It can't have escaped your attention Channel 4 have launched a brand new satirical news show for Thursday nights; what with so many promos, billboards and online adverts swirling around the UK media over the past few weeks. 10 O'Clock Live is the latest in a string of attempts to find a British version of The Daily Show, which has proven to be tougher than it appears. But, following the success of the Alternative Election Night last May (which put a comedic spin on the General Election coverage, attracting a sizeable audience), that format's been repurposed for weekly live episodes poking fun at current affairs.
10 O'Clock Live is hosted by four familiar faces: comedian Jimmy Carr (8 Out Of 10 Cats), comic actor David Mitchell (Peep Show), columnist/presenter Charlie Brooker (Newswipe), and DJ/presenter Lauren Laverne (The Culture Show). They're the bantering pillars that give the show a vague Blue Peter-for-adults feel, situated as they are in a large minimalist studio divided into special areas: a zit-like roundtable for discussions; a counter, for Brooker to address the camera from; a desk, for Carr to interview people across; and an area with chairs, for Mitchell to do likewise, or Laverne to deliver pieces to camera.)
Each presented comes with a particular skill set and role, too: Mitchell chairs hot debates, interviews politicians, or rants to the audience (in "Listen To Mitchell", ostensibly based on his popular vodcasts), Brooker inevitably spews bile or introduces VT of him savaging a politician (this week, Sarah Palin), Carr delivers political standup (a précis of the week's top stories, poking fun at "holiday hotspot" Tunisia), and more lighthearted interviews (this week, environmental skeptic Bjorn Lomborg); and Laverne seems to take the lead when they gather for a four-way discussion, or else appears in the odd pre-recorded sketch (this week, co-anchor of a tacky celebrity news channel).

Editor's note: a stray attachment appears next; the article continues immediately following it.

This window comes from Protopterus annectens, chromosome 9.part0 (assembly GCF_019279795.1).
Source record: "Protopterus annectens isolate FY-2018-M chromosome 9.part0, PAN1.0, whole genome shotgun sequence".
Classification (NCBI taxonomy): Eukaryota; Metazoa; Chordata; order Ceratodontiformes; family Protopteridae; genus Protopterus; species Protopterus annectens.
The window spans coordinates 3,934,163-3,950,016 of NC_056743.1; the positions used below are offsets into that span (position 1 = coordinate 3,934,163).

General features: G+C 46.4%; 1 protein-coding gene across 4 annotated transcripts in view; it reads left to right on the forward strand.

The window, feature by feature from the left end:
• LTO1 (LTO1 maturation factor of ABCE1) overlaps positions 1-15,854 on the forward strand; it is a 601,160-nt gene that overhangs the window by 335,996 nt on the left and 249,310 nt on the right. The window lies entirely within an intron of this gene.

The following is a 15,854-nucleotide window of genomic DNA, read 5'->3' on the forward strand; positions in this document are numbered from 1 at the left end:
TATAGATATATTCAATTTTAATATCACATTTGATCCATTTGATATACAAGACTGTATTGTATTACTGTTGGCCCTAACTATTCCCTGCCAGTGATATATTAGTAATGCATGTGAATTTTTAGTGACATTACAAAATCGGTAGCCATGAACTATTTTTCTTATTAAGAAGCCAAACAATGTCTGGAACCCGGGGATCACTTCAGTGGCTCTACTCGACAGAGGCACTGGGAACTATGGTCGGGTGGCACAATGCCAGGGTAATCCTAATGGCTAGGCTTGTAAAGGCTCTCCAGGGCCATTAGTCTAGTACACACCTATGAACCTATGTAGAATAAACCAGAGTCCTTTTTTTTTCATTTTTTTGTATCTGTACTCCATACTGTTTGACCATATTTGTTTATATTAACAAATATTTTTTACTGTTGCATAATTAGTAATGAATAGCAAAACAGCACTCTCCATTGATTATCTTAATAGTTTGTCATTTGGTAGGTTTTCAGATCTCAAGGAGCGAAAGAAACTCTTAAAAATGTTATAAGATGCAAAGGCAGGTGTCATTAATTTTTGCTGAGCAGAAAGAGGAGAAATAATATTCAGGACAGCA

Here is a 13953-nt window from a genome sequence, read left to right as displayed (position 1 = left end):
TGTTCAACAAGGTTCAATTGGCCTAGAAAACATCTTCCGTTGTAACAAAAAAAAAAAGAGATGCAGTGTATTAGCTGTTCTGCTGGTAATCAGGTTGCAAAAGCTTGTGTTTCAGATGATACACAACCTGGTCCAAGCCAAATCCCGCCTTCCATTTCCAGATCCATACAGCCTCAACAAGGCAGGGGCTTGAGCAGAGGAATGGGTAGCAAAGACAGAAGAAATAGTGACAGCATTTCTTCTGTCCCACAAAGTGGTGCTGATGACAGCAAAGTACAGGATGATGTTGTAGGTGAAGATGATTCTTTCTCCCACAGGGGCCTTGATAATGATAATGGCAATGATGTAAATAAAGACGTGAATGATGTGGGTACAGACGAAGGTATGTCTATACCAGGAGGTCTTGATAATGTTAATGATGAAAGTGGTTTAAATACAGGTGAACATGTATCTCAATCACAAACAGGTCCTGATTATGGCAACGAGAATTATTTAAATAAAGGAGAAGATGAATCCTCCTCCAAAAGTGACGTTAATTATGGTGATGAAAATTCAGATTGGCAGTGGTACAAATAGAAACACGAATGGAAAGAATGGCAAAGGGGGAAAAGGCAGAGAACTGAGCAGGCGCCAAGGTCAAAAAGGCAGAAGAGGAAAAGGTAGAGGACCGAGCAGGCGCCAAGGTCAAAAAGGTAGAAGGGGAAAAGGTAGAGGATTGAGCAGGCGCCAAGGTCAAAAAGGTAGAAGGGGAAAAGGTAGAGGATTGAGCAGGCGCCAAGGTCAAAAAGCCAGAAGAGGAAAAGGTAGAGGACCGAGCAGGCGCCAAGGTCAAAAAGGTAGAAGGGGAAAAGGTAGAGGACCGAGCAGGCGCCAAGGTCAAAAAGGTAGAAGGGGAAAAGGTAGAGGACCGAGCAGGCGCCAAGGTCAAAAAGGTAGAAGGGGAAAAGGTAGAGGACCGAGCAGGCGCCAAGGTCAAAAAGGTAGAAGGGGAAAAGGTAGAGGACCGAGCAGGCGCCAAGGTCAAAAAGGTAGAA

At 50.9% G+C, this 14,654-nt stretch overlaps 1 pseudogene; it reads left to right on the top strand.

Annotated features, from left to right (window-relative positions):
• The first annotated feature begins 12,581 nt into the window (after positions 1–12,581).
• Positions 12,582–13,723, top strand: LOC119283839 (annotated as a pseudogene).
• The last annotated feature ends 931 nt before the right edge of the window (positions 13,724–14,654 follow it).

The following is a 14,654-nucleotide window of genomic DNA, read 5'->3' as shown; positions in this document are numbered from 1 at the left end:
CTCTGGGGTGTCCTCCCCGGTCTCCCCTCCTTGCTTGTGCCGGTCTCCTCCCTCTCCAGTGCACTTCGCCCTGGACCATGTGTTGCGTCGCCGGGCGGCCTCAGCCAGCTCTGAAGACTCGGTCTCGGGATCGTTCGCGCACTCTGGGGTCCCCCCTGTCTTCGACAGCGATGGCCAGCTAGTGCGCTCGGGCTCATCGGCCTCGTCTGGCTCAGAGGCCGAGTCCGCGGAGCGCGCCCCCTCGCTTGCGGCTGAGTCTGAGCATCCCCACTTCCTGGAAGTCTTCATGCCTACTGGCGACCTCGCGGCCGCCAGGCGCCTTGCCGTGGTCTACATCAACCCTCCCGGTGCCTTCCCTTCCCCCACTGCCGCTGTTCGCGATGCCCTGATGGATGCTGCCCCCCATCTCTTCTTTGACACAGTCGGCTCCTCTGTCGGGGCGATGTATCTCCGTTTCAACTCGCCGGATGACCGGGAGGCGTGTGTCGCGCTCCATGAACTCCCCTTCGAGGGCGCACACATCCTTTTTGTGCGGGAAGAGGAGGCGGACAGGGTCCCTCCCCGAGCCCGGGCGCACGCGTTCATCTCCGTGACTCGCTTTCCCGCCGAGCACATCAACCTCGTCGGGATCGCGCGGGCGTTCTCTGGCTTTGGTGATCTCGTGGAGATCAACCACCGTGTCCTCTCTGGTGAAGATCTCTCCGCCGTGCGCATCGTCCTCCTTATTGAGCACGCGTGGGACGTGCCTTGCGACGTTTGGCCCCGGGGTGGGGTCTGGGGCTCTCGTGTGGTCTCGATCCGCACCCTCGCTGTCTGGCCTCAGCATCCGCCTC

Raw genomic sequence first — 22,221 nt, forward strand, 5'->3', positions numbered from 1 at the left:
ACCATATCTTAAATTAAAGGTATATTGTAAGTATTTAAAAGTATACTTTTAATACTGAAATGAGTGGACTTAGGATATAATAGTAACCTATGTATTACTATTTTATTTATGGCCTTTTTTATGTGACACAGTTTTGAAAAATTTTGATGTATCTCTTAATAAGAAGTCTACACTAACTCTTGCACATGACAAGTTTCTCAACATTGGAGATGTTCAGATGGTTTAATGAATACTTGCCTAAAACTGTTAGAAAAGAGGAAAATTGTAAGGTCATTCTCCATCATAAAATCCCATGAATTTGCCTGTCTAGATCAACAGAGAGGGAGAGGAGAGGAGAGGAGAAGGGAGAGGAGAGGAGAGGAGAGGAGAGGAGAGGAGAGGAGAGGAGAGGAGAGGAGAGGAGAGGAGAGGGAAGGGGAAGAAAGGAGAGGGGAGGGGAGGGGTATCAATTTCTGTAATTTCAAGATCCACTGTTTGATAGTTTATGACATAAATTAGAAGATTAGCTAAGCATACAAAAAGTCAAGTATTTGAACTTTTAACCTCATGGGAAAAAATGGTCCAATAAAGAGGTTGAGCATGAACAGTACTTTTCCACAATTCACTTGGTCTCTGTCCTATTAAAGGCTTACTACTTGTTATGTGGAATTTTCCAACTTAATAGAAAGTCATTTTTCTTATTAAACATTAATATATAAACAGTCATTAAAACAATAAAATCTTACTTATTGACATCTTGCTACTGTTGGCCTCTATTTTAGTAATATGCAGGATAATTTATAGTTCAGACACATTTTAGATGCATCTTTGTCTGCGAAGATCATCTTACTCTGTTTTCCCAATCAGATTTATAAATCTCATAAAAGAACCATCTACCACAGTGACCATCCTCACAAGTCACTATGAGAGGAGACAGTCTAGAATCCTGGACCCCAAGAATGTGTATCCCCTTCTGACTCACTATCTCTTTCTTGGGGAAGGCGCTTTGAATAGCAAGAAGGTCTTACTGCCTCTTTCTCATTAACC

By and large, I thought 10 O'Clock Live worked rather well, although there are inevitable irritations and problems that will hopefully be ironed flat. Primarily, the hour-long format felt like a drag, being a show that's 80% discussion, 10% interview, 10% standup. There is variety, but the content's not varied enough to make you feel like you're given a break from comical political discourse. I was able to skip the adverts and it still felt languorous, making me wish the format was a tighter 30 minutes. Hopefully the producers will find ways to revitalized the show after every ad break, going forward.
The quartet of presenters largely did a very good job. I don't really associate Jimmy Carr with political comedy, but his experience with live TV made him a reassuring presence. Charlie Brooker's a no-brainer for this show, particularly in the wake of his excellent Newswipe series, but it does feel like he's only added to formats where it's possible to shoehorn in his patented, effusive VT funnies. That said, Brooker has never looked happier in a live TV environment than here, and I was heartened to see his reliance on pre-recorded videos was kept to a minimum. Lauren Laverne is probably the weakest of the bunch (although pleasant and capable), mainly because I don't see the connective tissue between her and political humour -- which feels like a bigger stretch than being asked to believed she cared about Renaissance art and Seamus Heaney while on The Culture Show.
By far the biggest triumph was David Mitchell, who was simply marvelous throughout. He had the toughest job of everyone, having to chair a debate on banking and interview a politician on student expenses, all while ensuring they were informative and constructive, but also funny and entertaining. He achieved this with great aplomb; demonstrating a depth of knowledge and sharp wit that can only get better as he gains experience and extra confidence. Whenever Mitchell was on-screen, 10 O'Clock Live was delivering exactly what was expected of it -- making politics feels accessible through comedy.
Overall, 10 O'Clock Live started its run with a confident first step, but more variety to the features would be appreciated. Also, not that this is likely to happen anytime soon, but I can't help thinking two half-hour episodes each week (Tuesdays, Fridays?) would also be an immediate improvement. I'm also not convinced the show justifies having four big-name presenters, as this episode made me crave a half-sized version with David Mitchell as permanent host and regular contributions from Brooker.
So, the format's a mixed bag and there's a feeling of overkill with the presenters outnumbering the guests, but 10 O'Clock Live provided fairly studious political comedy that (mostly) didn't fallback on ridiculing the image of public figures, as happens with numbing regularity on panel shows like Have I Got News For You. For that alone, I'm glad it exists and hope it manages to improve over time.
Thursdays, Channel 4, 10PM